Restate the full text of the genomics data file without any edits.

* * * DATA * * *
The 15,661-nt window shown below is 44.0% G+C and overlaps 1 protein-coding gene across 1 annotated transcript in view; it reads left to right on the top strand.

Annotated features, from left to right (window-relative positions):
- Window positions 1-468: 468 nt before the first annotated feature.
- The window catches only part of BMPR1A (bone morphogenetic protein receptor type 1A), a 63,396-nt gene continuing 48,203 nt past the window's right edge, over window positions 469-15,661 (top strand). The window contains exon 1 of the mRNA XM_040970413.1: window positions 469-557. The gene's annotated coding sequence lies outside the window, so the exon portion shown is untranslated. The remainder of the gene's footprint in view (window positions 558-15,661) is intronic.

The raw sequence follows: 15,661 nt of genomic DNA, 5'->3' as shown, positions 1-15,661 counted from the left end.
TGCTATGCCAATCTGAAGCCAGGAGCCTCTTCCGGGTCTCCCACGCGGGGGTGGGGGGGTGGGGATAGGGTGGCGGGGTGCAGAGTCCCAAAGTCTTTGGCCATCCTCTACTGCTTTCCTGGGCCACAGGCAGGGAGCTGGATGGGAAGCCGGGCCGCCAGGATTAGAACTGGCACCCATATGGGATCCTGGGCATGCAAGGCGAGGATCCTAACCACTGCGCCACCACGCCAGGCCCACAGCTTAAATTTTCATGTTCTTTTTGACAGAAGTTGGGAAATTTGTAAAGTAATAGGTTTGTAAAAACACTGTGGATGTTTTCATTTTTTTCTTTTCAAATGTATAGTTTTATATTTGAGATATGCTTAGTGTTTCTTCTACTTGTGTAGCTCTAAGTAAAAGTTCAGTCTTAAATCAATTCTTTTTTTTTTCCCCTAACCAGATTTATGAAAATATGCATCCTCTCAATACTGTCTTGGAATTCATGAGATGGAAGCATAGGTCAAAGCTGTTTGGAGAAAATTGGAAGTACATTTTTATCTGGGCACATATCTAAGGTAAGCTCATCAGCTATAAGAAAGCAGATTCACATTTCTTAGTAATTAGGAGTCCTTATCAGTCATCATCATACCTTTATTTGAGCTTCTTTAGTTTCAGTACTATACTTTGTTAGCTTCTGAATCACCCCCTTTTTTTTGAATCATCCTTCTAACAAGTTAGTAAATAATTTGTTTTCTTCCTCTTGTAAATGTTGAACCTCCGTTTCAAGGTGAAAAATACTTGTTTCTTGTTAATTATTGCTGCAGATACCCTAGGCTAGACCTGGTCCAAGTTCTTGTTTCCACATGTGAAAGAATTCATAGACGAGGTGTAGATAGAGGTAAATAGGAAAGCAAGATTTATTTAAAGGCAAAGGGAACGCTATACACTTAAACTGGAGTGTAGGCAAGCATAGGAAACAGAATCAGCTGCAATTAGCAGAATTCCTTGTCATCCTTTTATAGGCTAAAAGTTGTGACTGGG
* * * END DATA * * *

The 15,661-nt window shown below is 44.0% G+C and overlaps 1 protein-coding gene across 1 annotated transcript in view; it reads left to right on the top strand.

Annotated features, from left to right (window-relative positions):
- Window positions 1-468: 468 nt before the first annotated feature.
- The window catches only part of BMPR1A (bone morphogenetic protein receptor type 1A), a 63,396-nt gene continuing 48,203 nt past the window's right edge, over window positions 469-15,661 (top strand). The window contains exon 1 of the mRNA XM_040970413.1: window positions 469-557. The gene's annotated coding sequence lies outside the window, so the exon portion shown is untranslated. The remainder of the gene's footprint in view (window positions 558-15,661) is intronic.

The raw sequence follows: 15,661 nt of genomic DNA, 5'->3' as shown, positions 1-15,661 counted from the left end.
TGCTATGCCAATCTGAAGCCAGGAGCCTCTTCCGGGTCTCCCACGCGGGGGTGGGGGGGTGGGGATAGGGTGGCGGGGTGCAGAGTCCCAAAGTCTTTGGCCATCCTCTACTGCTTTCCTGGGCCACAGGCAGGGAGCTGGATGGGAAGCCGGGCCGCCAGGATTAGAACTGGCACCCATATGGGATCCTGGGCATGCAAGGCGAGGATCCTAACCACTGCGCCACCACGCCAGGCCCACAGCTTAAATTTTCATGTTCTTTTTGACAGAAGTTGGGAAATTTGTAAAGTAATAGGTTTGTAAAAACACTGTGGATGTTTTCATTTTTTTCTTTTCAAATGTATAGTTTTATATTTGAGATATGCTTAGTGTTTCTTCTACTTGTGTAGCTCTAAGTAAAAGTTCAGTCTTAAATCAATTCTTTTTTTTTTCCCCTAACCAGATTTATGAAAATATGCATCCTCTCAATACTGTCTTGGAATTCATGAGATGGAAGCATAGGTCAAAGCTGTTTGGAGAAAATTGGAAGTACATTTTTATCTGGGCACATATCTAAGGTAAGCTCATCAGCTATAAGAAAGCAGATTCACATTTCTTAGTAATTAGGAGTCCTTATCAGTCATCATCATACCTTTATTTGAGCTTCTTTAGTTTCAGTACTATACTTTGTTAGCTTCTGAATCACCCCCTTTTTTTTGAATCATCCTTCTAACAAGTTAGTAAATAATTTGTTTTCTTCCTCTTGTAAATGTTGAACCTCCGTTTCAAGGTGAAAAATACTTGTTTCTTGTTAATTATTGCTGCAGATACCCTAGGCTAGACCTGGTCCAAGTTCTTGTTTCCACATGTGAAAGAATTCATAGACGAGGTGTAGATAGAGGTAAATAGGAAAGCAAGATTTATTTAAAGGCAAAGGGAACGCTATACACTTAAACTGGAGTGTAGGCAAGCATAGGAAACAGAATCAGCTGCAATTAGCAGAATTCCTTGTCATCCTTTTATAGGCTAAAAGTTGTGACTGGG